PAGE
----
The proposed sale of the Carolina Hurricanes, for now, has left more questions than answers.
Hurricanes majority owner Peter Karmanos Jr. is considering an offer for the team. Bloomberg News reported that Chuck Greenberg, former CEO of the Texas Rangers, would be a part of a group willing to spend about $500 million to buy the team.
No one has publicly confirmed Greenberg as a potential owner or the amount of the purchase reported by Bloomberg. Neither Karmanos nor Greenberg have been reached for comment, although Hurricanes president Don Waddell did say Thursday the proposed sale would keep the franchise in Raleigh.
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Any sale of an NHL team must be approved by the NHL board of governors – a part of a process that could last a few months.
Here are other questions to be answered:
Who’s in the ownership group?
Questions arose Thursday if Greenberg would be the majority owner, holding the largest financial stake in the team. The Bloomberg report said the offer was for about $500 million, and some Hurricanes investors privately have raised questions both about the reported price and Greenberg’s position within the potential ownership group. Would he be the “face” of the group or majority owner?
Is the team worth $500 million?
The Forbes valuation for 2016-17 had the Hurricanes 30th in the NHL at $230 million. But would a sale also include the Florida Everglades and their arena in Ft. Myers, Fla., also owned by Karmanos?
The NHL expansion fee for the Vegas Golden Knights was $500 million. Another group, in Quebec City, also was willing to spend $500 million for an expansion team but was turned down by the NHL.
What would happen to general manager Ron Francis?
Any new ownership group may look to make changes in the front office, but Francis is a well-respected general manager whose rebuild of the team in recent years, and the offseason moves he has made this year, have been applauded by many in the NHL.
A Hockey Hall of Fame member, Francis is well-known in the community and helped establish the franchise in North Carolina after its move from Connecticut in 1997. He was the first hockey player to be inducted into the N.C. Sports Hall of Fame in 2013.
Greenberg, who grew up in Pittsburgh, has a past business association with Mario Lemieux, Francis’ former teammate with the Pittsburgh Penguins and a close friend. Greenberg helped Lemieux purchase the Penguins in 1999 and served as a team counsel.
What happens to Don Waddell?
Waddell has served as president of Gale Force Sports & Entertainment, the parent company of the Hurricanes, since July 1, 2014.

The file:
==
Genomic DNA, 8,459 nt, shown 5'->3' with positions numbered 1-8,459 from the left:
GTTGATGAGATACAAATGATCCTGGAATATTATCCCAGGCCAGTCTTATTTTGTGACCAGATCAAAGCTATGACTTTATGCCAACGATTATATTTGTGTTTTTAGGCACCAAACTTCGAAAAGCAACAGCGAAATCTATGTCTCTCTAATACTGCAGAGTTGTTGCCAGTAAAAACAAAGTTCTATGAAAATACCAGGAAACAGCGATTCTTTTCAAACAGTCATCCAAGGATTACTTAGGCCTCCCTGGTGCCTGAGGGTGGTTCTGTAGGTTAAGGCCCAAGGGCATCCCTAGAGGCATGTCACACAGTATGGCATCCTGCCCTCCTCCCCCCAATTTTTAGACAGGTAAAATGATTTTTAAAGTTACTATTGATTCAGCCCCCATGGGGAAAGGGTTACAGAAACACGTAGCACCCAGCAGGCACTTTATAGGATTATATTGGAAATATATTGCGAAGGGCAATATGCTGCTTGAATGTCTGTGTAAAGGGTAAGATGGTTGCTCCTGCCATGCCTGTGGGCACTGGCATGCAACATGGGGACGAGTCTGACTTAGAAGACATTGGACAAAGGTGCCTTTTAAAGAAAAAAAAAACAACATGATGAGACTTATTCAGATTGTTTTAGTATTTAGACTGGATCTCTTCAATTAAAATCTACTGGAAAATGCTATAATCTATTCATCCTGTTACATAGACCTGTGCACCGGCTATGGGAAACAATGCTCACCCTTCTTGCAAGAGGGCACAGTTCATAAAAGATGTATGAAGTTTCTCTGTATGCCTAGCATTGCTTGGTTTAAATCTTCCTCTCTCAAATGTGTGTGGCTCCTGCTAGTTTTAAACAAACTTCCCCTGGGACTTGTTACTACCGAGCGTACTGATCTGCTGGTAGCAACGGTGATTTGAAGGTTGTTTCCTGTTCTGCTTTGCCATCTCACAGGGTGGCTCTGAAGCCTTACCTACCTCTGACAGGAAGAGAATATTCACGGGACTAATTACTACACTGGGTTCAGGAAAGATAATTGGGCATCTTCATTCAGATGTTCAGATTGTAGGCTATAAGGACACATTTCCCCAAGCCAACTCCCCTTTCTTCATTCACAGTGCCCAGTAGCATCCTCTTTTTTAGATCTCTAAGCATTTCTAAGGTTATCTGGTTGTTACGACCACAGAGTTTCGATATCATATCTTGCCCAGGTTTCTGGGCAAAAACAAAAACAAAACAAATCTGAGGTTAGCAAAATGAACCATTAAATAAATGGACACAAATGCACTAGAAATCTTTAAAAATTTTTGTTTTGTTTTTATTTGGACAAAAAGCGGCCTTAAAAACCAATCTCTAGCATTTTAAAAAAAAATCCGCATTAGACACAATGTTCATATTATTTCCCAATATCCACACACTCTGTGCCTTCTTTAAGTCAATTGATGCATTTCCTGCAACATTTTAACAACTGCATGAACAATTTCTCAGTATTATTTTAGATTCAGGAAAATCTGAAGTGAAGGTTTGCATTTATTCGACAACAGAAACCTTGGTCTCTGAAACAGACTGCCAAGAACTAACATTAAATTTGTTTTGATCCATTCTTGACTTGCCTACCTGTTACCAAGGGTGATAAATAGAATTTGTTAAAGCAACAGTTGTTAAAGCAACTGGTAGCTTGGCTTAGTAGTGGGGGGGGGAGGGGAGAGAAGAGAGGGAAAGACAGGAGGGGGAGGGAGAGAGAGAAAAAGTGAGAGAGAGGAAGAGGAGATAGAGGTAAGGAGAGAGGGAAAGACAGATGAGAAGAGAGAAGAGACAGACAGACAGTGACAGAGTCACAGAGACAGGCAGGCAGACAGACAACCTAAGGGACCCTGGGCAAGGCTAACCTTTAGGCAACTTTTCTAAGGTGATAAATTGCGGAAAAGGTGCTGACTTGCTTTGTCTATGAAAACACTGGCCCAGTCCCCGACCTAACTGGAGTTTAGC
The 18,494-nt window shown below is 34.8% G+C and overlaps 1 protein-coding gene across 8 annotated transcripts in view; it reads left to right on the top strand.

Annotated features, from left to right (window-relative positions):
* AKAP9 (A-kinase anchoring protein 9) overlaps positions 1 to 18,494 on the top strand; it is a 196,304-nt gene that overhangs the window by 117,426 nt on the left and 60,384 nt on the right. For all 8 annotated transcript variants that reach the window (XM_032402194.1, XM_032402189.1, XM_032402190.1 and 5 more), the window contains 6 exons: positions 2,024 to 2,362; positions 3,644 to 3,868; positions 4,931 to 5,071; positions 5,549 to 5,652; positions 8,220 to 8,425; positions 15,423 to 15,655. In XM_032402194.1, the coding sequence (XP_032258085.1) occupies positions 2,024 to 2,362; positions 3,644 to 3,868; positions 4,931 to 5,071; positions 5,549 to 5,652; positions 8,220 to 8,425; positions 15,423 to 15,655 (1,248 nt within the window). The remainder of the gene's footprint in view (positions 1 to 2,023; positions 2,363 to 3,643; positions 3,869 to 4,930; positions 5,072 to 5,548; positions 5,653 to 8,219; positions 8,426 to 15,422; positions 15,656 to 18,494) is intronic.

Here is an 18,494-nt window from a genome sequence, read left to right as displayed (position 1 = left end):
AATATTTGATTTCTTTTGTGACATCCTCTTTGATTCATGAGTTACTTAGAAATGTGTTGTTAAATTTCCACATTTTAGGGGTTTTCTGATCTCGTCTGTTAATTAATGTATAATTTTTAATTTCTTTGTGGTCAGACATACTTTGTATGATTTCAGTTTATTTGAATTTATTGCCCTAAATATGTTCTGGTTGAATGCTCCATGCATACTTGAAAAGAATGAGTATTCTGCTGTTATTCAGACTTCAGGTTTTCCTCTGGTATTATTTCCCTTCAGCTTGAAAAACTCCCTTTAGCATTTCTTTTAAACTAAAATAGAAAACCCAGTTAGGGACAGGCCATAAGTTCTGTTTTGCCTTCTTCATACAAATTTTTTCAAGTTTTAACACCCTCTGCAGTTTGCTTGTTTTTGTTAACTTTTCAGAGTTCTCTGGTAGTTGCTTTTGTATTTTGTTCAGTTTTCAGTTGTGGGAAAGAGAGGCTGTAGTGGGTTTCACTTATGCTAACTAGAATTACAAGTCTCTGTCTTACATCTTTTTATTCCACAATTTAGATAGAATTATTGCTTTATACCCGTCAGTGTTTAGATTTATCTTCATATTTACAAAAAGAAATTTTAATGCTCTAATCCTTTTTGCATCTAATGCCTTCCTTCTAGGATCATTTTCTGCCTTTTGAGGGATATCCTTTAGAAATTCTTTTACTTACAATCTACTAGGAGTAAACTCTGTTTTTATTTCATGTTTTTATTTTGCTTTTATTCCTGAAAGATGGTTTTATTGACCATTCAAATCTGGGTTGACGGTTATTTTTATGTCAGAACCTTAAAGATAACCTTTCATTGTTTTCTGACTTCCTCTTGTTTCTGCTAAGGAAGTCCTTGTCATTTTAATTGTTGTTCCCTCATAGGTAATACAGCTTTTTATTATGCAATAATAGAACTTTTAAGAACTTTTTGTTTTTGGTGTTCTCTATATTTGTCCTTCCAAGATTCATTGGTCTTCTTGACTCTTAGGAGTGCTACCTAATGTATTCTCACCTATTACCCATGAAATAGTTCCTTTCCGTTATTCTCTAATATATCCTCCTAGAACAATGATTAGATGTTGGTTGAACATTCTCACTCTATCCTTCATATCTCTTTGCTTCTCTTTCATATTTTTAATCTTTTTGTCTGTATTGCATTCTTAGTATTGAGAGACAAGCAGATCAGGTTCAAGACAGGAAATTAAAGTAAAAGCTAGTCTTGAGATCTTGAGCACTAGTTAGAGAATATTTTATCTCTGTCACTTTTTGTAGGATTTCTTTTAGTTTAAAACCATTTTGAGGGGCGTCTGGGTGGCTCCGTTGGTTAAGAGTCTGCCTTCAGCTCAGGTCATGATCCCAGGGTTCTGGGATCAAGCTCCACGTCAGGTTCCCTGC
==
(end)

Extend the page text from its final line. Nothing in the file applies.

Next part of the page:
Waddell was hired after Jim Rutherford, the Canes’ former president and general manager, left to become general manager of the Pittsburgh Penguins. The Detroit native has close ties to Karmanos through his ties with USA Hockey and was former general manager of the Atlanta Thrashers before the Thrashers were relocated to Winnipeg.
Dennis Moore, the Hurricanes’ chief financial officer, is another more recent hire and was president and chief financial officer for the former Plymouth Whalers when Karmanos owned the Ontario Hockey League team.
Would the team be better?
While Karmanos has often chafed about the Hurricanes being called a “budget” team, it has ranked among the lowest in the league in player payroll.
The NHL salary cap is $75 million for 2017-18 and the Canes have $17 million in cap space, according to CapFriendly.com. New ownership could give the green light to management to make short-term moves for the coming season, although pending new contract extensions for defensemen such as Brett Pesce and Noah Hanifin – perhaps similar to the seven-year extension signed by defenseman Jaccob Slavin – would affect cap space moving forward.
What about ticket prices?
Again, another new-ownership decision to be made. The Hurricanes have been last in the NHL in average home attendance the past two seasons, which Waddell has said was a product, in part, of enhancing the value of season tickets and lessening the amount of comp and discounted tickets per game. Not making the Stanley Cup playoffs the past eight years also has hurt.
New ownership would look to increase attendance, which could result in new pricing plans. Greenberg has been called a “fan-first” type of owner in his other sports ventures.
Who would run the building?
While the Centennial Authority is the PNC Arena landlord, Gale Force is charged with the day-to-day operation of the arena and its scheduling. That is spelled out in the arena lease, which runs through 2024.
Any change in ownership likely would result in an operational change. Question: how would that affect the employment of such longtime arena officials including Davin Olsen, who has been the PNC Arena general manager since it opened in 1999?